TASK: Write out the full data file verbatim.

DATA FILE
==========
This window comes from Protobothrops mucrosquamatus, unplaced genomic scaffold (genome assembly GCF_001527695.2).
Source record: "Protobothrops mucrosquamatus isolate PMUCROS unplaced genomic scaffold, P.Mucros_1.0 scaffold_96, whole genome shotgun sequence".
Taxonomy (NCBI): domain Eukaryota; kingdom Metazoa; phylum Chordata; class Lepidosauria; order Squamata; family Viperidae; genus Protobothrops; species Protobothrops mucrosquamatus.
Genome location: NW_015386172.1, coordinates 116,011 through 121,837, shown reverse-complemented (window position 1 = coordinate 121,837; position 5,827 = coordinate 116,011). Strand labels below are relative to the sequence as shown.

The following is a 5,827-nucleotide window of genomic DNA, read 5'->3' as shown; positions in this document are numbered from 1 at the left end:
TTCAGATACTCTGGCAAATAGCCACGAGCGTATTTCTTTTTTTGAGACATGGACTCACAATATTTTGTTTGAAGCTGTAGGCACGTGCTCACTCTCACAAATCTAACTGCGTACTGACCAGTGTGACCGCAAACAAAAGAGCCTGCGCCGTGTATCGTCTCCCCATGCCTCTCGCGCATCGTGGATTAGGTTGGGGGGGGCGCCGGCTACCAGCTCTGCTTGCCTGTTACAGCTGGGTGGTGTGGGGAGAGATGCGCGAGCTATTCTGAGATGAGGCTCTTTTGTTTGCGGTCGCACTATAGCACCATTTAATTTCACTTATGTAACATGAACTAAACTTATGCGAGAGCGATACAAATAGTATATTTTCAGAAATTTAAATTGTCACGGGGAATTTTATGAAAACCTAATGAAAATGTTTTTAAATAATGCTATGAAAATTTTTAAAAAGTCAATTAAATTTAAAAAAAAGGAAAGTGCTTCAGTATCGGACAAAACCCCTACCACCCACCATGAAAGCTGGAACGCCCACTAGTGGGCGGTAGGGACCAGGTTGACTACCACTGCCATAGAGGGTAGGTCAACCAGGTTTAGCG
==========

This window comes from Protobothrops mucrosquamatus, unplaced genomic scaffold (genome assembly GCF_001527695.2).
Source record: "Protobothrops mucrosquamatus isolate PMUCROS unplaced genomic scaffold, P.Mucros_1.0 scaffold_96, whole genome shotgun sequence".
Taxonomy (NCBI): domain Eukaryota; kingdom Metazoa; phylum Chordata; class Lepidosauria; order Squamata; family Viperidae; genus Protobothrops; species Protobothrops mucrosquamatus.
Genome location: NW_015386172.1, coordinates 116,011 through 121,837, shown reverse-complemented (window position 1 = coordinate 121,837; position 5,827 = coordinate 116,011). Strand labels below are relative to the sequence as shown.

The following is a 5,827-nucleotide window of genomic DNA, read 5'->3' as shown; positions in this document are numbered from 1 at the left end:
TTCAGATACTCTGGCAAATAGCCACGAGCGTATTTCTTTTTTTGAGACATGGACTCACAATATTTTGTTTGAAGCTGTAGGCACGTGCTCACTCTCACAAATCTAACTGCGTACTGACCAGTGTGACCGCAAACAAAAGAGCCTGCGCCGTGTATCGTCTCCCCATGCCTCTCGCGCATCGTGGATTAGGTTGGGGGGGGCGCCGGCTACCAGCTCTGCTTGCCTGTTACAGCTGGGTGGTGTGGGGAGAGATGCGCGAGCTATTCTGAGATGAGGCTCTTTTGTTTGCGGTCGCACTATAGCACCATTTAATTTCACTTATGTAACATGAACTAAACTTATGCGAGAGCGATACAAATAGTATATTTTCAGAAATTTAAATTGTCACGGGGAATTTTATGAAAACCTAATGAAAATGTTTTTAAATAATGCTATGAAAATTTTTAAAAAGTCAATTAAATTTAAAAAAAAGGAAAGTGCTTCAGTATCGGACAAAACCCCTACCACCCACCATGAAAGCTGGAACGCCCACTAGTGGGCGGTAGGGACCAGGTTGACTACCACTGCCATAGAGGGTAGGTCAACCAGGTTTAGCG